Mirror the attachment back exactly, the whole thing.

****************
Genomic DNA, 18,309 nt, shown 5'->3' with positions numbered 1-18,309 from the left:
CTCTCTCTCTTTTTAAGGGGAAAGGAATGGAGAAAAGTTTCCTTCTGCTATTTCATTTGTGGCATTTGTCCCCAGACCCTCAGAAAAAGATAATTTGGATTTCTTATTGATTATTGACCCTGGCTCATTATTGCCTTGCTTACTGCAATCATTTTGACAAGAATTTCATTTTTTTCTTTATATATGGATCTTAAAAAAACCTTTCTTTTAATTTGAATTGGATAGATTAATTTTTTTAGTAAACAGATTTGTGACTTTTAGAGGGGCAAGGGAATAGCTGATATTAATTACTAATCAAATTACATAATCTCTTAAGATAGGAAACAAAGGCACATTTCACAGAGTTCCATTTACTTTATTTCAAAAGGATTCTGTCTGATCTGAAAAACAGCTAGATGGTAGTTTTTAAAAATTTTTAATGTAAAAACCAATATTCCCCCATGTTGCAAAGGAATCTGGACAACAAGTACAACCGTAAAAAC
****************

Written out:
Genomic DNA, 18,309 nt, shown 5'->3' with positions numbered 1-18,309 from the left:
CTCTCTCTCTTTTTAAGGGGAAAGGAATGGAGAAAAGTTTCCTTCTGCTATTTCATTTGTGGCATTTGTCCCCAGACCCTCAGAAAAAGATAATTTGGATTTCTTATTGATTATTGACCCTGGCTCATTATTGCCTTGCTTACTGCAATCATTTTGACAAGAATTTCATTTTTTTCTTTATATATGGATCTTAAAAAAACCTTTCTTTTAATTTGAATTGGATAGATTAATTTTTTTAGTAAACAGATTTGTGACTTTTAGAGGGGCAAGGGAATAGCTGATATTAATTACTAATCAAATTACATAATCTCTTAAGATAGGAAACAAAGGCACATTTCACAGAGTTCCATTTACTTTATTTCAAAAGGATTCTGTCTGATCTGAAAAACAGCTAGATGGTAGTTTTTAAAAATTTTTAATGTAAAAACCAATATTCCCCCATGTTGCAAAGGAATCTGGACAACAAGTACAACCGTAAAAAC